“We’re not particularly athletic” says her mother, Barbara. And yet they encouraged her when she showed promise, and they car-pooled her to countless meets and countless practices and fed her sandwiches in the back seat.

It’s the right way, isn’t it? When Janet used to come home from competitions, Paul Evans, her father, never asked how well she did. Instead, he wanted to know how much fun she had.

And she had a blast here in Seoul.

“I’ve had a great week. I was relaxed and being in the Olympics has been great. But I’ve been away from home for like two months now, and I miss it.”

“Will you swim for your high school team?”

“Oh, sure!” she snapped, as if we had asked whether she had a date for the prom. “I love swimming for my high school team.”

She paused. She giggled.

“I don’t have to go to the practices. I just have to be at the meets.”

Happy? You bet. And there have been a number of happy Americans already at these Games, which have reached their midway point: Jackie Joyner-Kersee, waving joyfully at the crowd after her gold medal and world record in the heptathlon; diver Greg Louganis, stitches in his scalp after banging his head on the springboard, singing the national anthem on the gold medal podium; Lynnette Love, Detroit’s own, bouncing and laughing after her victory in Taekwondo.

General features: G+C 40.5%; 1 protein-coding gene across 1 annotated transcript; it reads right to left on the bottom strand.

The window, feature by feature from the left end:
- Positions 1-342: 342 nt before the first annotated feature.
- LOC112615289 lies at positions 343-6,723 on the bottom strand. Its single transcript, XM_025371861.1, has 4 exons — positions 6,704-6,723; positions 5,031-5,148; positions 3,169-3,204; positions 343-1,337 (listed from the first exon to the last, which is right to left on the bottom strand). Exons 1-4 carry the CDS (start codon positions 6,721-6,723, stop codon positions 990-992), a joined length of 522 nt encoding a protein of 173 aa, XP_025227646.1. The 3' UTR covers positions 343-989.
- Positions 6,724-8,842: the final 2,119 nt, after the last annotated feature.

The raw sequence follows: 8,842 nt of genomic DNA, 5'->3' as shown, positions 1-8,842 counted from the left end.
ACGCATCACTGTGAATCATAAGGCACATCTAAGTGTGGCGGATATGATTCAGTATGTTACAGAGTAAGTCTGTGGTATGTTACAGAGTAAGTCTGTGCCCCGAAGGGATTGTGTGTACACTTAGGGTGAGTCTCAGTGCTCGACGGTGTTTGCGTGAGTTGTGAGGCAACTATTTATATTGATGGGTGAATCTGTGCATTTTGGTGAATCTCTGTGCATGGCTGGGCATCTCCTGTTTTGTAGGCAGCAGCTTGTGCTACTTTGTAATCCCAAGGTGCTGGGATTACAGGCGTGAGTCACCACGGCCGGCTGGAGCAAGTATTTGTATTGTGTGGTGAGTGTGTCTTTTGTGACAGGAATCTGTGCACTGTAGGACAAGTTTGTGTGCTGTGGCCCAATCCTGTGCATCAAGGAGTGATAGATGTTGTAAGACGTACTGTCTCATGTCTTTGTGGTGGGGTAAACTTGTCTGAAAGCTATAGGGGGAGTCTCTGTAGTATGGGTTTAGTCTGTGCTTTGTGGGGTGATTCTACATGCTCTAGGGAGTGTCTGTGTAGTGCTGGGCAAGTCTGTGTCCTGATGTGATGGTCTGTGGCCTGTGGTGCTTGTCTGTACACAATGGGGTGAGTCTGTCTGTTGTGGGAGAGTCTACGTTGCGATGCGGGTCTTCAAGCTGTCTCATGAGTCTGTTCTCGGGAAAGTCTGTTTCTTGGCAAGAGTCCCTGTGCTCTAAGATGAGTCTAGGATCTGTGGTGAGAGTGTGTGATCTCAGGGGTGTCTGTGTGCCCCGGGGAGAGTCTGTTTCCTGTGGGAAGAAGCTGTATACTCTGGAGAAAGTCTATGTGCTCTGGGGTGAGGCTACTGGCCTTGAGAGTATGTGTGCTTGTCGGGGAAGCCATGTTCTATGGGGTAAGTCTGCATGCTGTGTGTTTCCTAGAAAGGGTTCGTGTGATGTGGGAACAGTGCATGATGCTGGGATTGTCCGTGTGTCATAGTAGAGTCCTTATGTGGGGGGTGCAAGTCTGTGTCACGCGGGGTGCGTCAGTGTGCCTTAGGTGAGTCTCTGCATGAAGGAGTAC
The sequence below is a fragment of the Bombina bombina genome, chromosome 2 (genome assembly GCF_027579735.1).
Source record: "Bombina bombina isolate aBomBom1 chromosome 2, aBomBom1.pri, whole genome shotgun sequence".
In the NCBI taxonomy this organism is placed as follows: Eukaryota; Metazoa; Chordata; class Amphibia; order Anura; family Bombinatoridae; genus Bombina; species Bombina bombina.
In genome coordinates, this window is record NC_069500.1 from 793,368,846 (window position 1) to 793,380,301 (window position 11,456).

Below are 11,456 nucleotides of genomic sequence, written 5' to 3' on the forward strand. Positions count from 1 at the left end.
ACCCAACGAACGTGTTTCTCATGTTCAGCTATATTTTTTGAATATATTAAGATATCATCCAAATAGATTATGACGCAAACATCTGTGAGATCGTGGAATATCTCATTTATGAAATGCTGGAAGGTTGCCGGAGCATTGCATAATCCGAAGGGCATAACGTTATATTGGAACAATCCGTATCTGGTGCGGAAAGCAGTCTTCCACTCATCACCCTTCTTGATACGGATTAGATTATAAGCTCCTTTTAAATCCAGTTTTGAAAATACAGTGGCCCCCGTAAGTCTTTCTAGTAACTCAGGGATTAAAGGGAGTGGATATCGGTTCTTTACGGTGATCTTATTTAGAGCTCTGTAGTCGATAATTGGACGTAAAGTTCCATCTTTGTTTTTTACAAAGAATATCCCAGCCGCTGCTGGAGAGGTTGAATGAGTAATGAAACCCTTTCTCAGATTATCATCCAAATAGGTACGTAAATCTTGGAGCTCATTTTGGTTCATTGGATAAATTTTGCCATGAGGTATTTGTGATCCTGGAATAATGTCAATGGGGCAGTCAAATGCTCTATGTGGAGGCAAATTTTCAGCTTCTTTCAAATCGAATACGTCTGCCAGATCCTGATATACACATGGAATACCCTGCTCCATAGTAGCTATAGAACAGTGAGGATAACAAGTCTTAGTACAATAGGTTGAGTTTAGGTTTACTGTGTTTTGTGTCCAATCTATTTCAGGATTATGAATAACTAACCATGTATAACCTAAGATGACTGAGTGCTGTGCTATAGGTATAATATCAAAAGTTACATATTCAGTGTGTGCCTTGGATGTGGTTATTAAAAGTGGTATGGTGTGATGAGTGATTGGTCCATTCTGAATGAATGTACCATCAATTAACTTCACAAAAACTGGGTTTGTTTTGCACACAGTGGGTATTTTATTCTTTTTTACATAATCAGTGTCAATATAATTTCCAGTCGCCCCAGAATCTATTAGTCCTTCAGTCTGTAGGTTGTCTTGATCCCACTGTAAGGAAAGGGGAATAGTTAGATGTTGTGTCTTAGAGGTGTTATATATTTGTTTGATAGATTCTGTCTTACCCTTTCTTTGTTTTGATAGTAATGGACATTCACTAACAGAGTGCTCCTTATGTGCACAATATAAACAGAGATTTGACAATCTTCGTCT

We are not winning as we won in 1984. We are not stockpiling the precious metals. But then, isn’t that what makes them precious? These are the first bona fide Summer Olympics since 1972. The whole athletic world, save Cuba, is taking part, and though America will not dominate — and should not be expected to dominate — the medals it does win are that much sweeter.

And, speaking of sweet . . .

“Janet, what homework are you supposed to do?”

“It’s, um, English. I’m supposed to read like 300 pages of this book,
‘Siddhartha’ by Hermann Hee-see.”

“Hesse.”

“Yeah. But I’ve, like, only read one page. It’s been hard to concentrate. I think I’m just gonna go back and just see what the teacher says.”

“What about endorsements, Janet? You can probably make a lot of money. Maybe a million dollars.”

“Well, yeah, a lot of people are telling me that. But I just want to finish school and go to college. College can give you a chance to do stuff, like get away from home.”

“So can a million dollars.”

She laughed.

“Well, if you’re trying to convince me . . .

Wrap it up. Kill the lights. The star search is over, and you can drape that Mary Lou Award around her neck — provided you can catch her before she runs amok with Daddy’s credit card. We are going to fall in love with Janet Evans over and over — every time we see that wet smile, that floppy hair, that barefoot walk to the podium. She waves to us as if we were a boyfriend in a convertible, and we wave back, because something about Janet Evans reminds us of youth, promise, and the glory that real dedication can bring.

“So you don’t feel like Queen of America right now?”

Another giggle. “No, I’m just Janet. I mean . . . I’m proud to have won and all, but what am I supposed to say to that — Queen of America? ‘Yaaah? I am?’ “

Yaaah. For today, she is.

And stuff. CUTLINE: Janet Evans of Placentia, Calif., hugs Australia’s Julie McDonald after Evans won the women’s 800-meter freestyle Saturday.